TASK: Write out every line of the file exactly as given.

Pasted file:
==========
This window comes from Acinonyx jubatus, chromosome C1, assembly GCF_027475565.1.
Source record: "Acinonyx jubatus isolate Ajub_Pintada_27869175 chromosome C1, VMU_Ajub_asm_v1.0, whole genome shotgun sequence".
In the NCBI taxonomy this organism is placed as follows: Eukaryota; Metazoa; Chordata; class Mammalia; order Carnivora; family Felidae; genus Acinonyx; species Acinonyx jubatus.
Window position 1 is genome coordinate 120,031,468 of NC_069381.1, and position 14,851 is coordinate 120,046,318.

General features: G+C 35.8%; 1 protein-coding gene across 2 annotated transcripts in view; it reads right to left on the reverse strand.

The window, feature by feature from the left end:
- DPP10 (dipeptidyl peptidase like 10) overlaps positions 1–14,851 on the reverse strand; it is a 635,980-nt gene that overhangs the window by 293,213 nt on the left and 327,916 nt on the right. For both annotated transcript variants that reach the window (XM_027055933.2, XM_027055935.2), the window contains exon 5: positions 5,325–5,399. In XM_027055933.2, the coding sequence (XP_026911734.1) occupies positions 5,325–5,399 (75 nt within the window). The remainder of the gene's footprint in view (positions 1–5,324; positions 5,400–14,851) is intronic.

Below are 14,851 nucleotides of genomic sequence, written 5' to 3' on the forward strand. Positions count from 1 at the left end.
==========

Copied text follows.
This window comes from Acinonyx jubatus, chromosome C1, assembly GCF_027475565.1.
Source record: "Acinonyx jubatus isolate Ajub_Pintada_27869175 chromosome C1, VMU_Ajub_asm_v1.0, whole genome shotgun sequence".
In the NCBI taxonomy this organism is placed as follows: Eukaryota; Metazoa; Chordata; class Mammalia; order Carnivora; family Felidae; genus Acinonyx; species Acinonyx jubatus.
Window position 1 is genome coordinate 120,031,468 of NC_069381.1, and position 14,851 is coordinate 120,046,318.

General features: G+C 35.8%; 1 protein-coding gene across 2 annotated transcripts in view; it reads right to left on the reverse strand.

The window, feature by feature from the left end:
- DPP10 (dipeptidyl peptidase like 10) overlaps positions 1–14,851 on the reverse strand; it is a 635,980-nt gene that overhangs the window by 293,213 nt on the left and 327,916 nt on the right. For both annotated transcript variants that reach the window (XM_027055933.2, XM_027055935.2), the window contains exon 5: positions 5,325–5,399. In XM_027055933.2, the coding sequence (XP_026911734.1) occupies positions 5,325–5,399 (75 nt within the window). The remainder of the gene's footprint in view (positions 1–5,324; positions 5,400–14,851) is intronic.

Below are 14,851 nucleotides of genomic sequence, written 5' to 3' on the forward strand. Positions count from 1 at the left end.